Notorious Strumpet and Dangerous Girl

Under the premise of sharing at an AA meeting, Jess Love takes us through her life story and what factors have led to her downward spiral in life.

Beginning from the time she was eight, she began to wonder if her family was really her family. Her close family are all teachers involved in charitable work around the world, while she lost herself to a life of partying. She describes an intrinsic “otherness” to her life, and how she grew up feeling like an outsider.

Her rebellion started early, when she first got drunk at ten by stealing the alcohol from her parents liquor cabinet. Then she got high at thirteen-years-old, and began taking ecstasy at sixteen. As she takes us on the journey of each dangerous and rebellious act, she describes them all as the “most incredible experience of my life EVER!!!” with each new experience needing to be better than the last and the adrenaline rush that comes with trying to outdo yourself each time.

Jess tells the audience how she hit rock bottom in 2011, mostly due to the overly negative side effects of speed including hallucinations, muscle spasms, loss of sensation, and emotional turmoil, which lead to 2013 being a year of constant suicidal thoughts.

She talks about ancestry and DNA, particularly referring to genetic links to alcoholism and addiction. She mentions how genetic transfer can skip a generation or more, and takes us through a bit of her family history.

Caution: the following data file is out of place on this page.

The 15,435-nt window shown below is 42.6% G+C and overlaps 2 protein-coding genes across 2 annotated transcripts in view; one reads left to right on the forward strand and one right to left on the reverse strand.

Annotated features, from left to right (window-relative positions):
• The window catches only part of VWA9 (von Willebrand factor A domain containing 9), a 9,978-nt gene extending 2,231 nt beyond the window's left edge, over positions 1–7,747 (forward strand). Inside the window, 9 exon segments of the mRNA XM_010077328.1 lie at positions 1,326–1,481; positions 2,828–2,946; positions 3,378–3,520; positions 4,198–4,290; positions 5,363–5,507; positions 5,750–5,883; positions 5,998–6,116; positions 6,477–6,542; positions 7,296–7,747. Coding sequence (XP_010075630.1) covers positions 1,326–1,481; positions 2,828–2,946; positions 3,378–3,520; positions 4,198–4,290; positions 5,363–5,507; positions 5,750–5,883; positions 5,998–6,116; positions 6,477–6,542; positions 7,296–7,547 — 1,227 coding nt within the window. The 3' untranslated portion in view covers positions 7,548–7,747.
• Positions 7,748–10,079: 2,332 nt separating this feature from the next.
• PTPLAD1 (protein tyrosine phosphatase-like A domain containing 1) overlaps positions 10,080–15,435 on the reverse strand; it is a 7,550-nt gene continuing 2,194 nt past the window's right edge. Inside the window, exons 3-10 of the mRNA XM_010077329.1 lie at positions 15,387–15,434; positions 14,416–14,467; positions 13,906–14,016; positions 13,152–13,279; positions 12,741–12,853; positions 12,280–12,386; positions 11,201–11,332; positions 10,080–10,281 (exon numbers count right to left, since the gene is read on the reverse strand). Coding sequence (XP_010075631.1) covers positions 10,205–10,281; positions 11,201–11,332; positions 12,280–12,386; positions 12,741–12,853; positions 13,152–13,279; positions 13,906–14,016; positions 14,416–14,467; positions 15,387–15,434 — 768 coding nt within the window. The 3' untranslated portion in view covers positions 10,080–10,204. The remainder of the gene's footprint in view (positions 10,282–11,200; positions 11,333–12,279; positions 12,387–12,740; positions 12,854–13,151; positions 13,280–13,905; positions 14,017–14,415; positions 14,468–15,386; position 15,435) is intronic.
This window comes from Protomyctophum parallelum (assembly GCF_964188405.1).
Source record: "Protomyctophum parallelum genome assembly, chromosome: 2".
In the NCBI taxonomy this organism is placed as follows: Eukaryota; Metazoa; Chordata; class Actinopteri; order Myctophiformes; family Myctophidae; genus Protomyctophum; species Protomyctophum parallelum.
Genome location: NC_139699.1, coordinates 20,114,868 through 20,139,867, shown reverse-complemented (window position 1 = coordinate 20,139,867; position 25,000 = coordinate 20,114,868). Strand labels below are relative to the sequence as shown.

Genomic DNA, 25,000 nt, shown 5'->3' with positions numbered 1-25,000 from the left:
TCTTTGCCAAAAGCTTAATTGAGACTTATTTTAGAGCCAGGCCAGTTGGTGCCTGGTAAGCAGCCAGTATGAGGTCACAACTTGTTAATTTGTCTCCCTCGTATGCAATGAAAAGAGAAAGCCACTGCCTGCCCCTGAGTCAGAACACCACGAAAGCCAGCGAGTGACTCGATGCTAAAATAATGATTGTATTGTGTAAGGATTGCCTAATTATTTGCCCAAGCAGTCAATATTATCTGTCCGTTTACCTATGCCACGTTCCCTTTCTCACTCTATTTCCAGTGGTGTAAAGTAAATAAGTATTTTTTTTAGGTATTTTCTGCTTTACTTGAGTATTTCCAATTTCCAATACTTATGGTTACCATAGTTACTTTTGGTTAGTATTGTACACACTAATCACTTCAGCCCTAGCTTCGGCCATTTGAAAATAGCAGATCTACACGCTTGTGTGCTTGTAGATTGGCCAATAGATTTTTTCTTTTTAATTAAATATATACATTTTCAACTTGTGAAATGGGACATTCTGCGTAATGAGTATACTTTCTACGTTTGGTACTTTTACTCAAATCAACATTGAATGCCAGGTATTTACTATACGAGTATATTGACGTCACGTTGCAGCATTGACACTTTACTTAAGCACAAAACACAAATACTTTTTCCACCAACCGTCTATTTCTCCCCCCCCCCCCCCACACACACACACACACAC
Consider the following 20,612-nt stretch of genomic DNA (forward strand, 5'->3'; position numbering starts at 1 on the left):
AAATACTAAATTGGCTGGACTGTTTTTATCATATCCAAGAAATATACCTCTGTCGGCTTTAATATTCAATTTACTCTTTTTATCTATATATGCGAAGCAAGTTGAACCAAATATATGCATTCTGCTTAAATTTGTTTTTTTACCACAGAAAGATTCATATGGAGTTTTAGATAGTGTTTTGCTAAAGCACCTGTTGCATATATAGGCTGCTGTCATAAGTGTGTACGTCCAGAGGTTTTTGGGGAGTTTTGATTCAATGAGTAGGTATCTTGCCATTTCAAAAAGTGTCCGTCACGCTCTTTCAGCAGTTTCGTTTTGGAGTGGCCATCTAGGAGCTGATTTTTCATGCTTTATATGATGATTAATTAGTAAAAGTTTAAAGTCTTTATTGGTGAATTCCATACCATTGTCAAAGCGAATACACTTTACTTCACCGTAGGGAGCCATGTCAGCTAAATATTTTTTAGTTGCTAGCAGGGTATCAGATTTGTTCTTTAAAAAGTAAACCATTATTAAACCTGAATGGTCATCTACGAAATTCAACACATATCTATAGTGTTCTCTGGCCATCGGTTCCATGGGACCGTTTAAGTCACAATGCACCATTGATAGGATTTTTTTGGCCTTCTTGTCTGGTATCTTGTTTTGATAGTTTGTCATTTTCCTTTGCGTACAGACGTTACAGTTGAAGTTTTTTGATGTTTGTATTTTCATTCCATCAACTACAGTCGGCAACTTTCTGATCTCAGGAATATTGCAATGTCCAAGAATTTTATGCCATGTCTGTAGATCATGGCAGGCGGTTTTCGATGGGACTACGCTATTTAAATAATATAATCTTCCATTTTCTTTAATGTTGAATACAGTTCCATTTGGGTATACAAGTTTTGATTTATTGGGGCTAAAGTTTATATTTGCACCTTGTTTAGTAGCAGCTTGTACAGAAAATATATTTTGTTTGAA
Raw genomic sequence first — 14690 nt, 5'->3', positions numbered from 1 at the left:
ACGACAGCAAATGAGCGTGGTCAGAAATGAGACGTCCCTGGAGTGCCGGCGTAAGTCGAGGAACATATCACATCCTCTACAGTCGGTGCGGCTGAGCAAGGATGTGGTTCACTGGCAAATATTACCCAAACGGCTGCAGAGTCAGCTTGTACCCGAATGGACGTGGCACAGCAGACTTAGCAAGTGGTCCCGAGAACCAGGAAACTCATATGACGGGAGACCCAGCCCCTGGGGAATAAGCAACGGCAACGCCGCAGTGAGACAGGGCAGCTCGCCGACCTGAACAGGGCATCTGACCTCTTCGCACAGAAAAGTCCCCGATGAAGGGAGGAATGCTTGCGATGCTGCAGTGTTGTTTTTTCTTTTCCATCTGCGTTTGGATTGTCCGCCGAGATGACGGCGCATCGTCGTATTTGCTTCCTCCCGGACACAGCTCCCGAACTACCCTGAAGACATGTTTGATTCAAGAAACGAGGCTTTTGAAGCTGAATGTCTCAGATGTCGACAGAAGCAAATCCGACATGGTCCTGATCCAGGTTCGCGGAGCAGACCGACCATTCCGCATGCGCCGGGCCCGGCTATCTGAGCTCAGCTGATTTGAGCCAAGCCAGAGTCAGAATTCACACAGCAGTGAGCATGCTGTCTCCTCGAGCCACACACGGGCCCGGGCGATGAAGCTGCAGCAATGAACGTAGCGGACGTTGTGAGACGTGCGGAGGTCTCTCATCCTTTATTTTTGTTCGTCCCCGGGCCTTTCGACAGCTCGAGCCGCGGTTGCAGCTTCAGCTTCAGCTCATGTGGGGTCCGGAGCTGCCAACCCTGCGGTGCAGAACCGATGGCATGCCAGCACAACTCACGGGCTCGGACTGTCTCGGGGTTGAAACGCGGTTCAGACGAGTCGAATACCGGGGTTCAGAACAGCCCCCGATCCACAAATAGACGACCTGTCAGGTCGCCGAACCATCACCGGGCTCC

The show’s title is a reference to her great-great-great-great-grandmother, who was sent to Australia as a convict and was referred to as a “notorious strumpet and dangerous girl” in her file, and was, like Jess, an alcoholic. Her grandmother’s problems seemed to resemble her own and made her feel like she was a part of her family again

She goes through a rather impressive routine with a skipping rope, not stopping as her grandmother’s crimes and punishments are read out, as a voice over, as a means of demonstrating the constant pain and suffering.

Despite being a story about the endless cycle of addiction and self-despair, it is also a comedy featuring impressive acrobatic feats, and Jess does not shy away from very revealing amounts of nudity. It’s not a show that tries to lecture you or tell you how and where to get help if you need it. It's simply one woman’s story of what she went through and what factors may have contributed to it.

★★★★★